The example of rRNA (116) illustrates well the problems one has to face when trying to investigate a modification-induced structural rearrangement in a large RNA, which actually has little physiological relevance when devoid of proteins. The X-ray structures of the ribosomal subunits have indeed revealed that the role of ribosomal proteins is mainly one of structural support for the RNA (67,120). One might thus speculate that nucleotide modification as an ancient remedy for RNA misfolding has been replaced to a certain degree by proteins, especially in those RNAs which today function as RNP.

At a time were small RNAs with new functions are discovered on a daily basis, the recent discovery of the involvement of pseudouridine formation in gene regulation might represent the tip of an iceberg (19), and post-transcriptional modification may turn out to be a factor of more general importance in gene expression than hitherto assumed. And why should modification-induced structural rearrangement not be involved? Advances in chemical synthesis of modified nucleotides and the rapidly progressing identification of enzymes involved in RNA modification will certainly lead to more detailed insights in the near future.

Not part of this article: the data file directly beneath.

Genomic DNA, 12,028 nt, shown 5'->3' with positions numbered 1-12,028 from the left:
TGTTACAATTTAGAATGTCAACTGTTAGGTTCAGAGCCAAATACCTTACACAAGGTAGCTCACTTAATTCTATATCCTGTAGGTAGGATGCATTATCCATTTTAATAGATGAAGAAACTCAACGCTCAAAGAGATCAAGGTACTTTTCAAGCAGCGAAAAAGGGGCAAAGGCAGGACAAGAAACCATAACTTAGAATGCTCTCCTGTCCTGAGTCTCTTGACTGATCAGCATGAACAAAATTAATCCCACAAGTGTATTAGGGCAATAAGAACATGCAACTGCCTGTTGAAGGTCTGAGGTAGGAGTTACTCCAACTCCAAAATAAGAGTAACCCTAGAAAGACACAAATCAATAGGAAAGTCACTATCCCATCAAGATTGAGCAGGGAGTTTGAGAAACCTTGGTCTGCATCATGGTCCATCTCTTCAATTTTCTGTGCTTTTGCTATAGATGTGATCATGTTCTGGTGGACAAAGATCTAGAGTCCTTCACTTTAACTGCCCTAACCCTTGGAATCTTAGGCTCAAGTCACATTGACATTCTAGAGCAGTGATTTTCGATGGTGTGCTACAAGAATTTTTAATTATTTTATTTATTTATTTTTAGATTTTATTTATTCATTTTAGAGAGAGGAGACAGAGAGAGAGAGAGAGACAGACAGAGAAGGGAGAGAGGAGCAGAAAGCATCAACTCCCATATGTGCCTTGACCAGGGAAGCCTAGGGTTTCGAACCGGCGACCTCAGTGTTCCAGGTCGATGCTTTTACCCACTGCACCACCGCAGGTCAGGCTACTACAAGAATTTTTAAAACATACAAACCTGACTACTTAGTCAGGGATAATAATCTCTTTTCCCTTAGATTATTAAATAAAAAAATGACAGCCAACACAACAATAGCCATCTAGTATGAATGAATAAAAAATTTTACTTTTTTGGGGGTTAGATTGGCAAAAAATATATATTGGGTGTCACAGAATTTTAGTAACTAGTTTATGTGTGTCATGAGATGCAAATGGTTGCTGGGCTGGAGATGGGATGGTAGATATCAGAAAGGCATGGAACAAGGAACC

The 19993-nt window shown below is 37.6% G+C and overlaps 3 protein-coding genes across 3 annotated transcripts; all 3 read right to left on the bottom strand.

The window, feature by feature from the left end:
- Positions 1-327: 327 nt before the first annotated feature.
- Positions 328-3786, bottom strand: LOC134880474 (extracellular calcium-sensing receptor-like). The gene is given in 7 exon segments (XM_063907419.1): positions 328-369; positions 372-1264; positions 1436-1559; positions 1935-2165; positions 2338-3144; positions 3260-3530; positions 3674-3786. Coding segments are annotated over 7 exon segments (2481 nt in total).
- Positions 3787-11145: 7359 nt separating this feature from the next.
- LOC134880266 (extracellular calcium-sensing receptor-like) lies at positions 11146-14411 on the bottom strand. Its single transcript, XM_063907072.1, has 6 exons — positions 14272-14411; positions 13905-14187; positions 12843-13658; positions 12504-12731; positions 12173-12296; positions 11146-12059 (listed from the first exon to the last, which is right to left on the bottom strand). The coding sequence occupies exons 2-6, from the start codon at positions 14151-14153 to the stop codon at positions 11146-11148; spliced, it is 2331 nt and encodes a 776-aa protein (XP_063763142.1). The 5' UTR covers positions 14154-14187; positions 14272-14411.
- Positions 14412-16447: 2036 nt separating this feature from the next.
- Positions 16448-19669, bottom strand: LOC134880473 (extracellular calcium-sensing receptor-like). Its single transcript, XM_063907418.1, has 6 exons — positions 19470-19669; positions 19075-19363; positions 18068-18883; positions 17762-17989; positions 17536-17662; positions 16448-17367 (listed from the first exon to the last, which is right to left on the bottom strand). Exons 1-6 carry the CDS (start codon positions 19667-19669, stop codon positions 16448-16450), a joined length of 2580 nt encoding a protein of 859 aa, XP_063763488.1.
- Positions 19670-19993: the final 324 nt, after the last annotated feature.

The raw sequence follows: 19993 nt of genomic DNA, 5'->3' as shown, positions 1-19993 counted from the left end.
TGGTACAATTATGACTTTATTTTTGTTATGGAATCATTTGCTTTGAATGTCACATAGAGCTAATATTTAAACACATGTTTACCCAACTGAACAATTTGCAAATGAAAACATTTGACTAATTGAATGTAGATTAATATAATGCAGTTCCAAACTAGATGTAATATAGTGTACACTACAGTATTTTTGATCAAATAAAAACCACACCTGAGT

Acknowledgments

The author acknowledges funding by the DFG grant HE 3397/3-1. The author would like to thank Henri Grosjean, Jaunius Urbonavicius, Roberto Fiammengo and the referees for extremely helpful comments on such a vast topic. The author apologizes to those colleagues whose work could not be cited here. The Open Access publication charges for this article were waived by Oxford University Press.

Conflict of interest statement. None declared.